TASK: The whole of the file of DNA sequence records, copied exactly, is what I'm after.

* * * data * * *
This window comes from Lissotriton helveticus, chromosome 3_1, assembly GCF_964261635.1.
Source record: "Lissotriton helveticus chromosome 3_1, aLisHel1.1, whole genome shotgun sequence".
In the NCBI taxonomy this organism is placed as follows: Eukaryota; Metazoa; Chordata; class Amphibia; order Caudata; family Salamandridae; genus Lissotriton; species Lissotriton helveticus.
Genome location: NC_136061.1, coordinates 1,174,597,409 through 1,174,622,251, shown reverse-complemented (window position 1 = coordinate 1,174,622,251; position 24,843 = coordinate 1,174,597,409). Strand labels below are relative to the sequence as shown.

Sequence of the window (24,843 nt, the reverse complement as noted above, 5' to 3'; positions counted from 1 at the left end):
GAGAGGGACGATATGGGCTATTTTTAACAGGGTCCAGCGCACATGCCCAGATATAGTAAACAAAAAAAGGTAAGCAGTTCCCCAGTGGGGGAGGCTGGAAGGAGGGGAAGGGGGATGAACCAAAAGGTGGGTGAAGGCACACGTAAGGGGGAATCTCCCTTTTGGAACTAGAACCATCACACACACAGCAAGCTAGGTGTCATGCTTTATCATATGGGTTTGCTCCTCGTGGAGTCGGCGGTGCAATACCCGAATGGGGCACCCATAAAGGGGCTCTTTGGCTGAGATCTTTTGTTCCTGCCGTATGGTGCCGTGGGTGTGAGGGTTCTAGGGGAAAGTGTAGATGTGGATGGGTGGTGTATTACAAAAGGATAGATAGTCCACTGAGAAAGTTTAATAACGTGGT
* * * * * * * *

This window comes from Lissotriton helveticus, chromosome 3_1, assembly GCF_964261635.1.
Source record: "Lissotriton helveticus chromosome 3_1, aLisHel1.1, whole genome shotgun sequence".
In the NCBI taxonomy this organism is placed as follows: Eukaryota; Metazoa; Chordata; class Amphibia; order Caudata; family Salamandridae; genus Lissotriton; species Lissotriton helveticus.
Genome location: NC_136061.1, coordinates 1,174,597,409 through 1,174,622,251, shown reverse-complemented (window position 1 = coordinate 1,174,622,251; position 24,843 = coordinate 1,174,597,409). Strand labels below are relative to the sequence as shown.

Sequence of the window (24,843 nt, the reverse complement as noted above, 5' to 3'; positions counted from 1 at the left end):
GAGAGGGACGATATGGGCTATTTTTAACAGGGTCCAGCGCACATGCCCAGATATAGTAAACAAAAAAAGGTAAGCAGTTCCCCAGTGGGGGAGGCTGGAAGGAGGGGAAGGGGGATGAACCAAAAGGTGGGTGAAGGCACACGTAAGGGGGAATCTCCCTTTTGGAACTAGAACCATCACACACACAGCAAGCTAGGTGTCATGCTTTATCATATGGGTTTGCTCCTCGTGGAGTCGGCGGTGCAATACCCGAATGGGGCACCCATAAAGGGGCTCTTTGGCTGAGATCTTTTGTTCCTGCCGTATGGTGCCGTGGGTGTGAGGGTTCTAGGGGAAAGTGTAGATGTGGATGGGTGGTGTATTACAAAAGGATAGATAGTCCACTGAGAAAGTTTAATAACGTGGT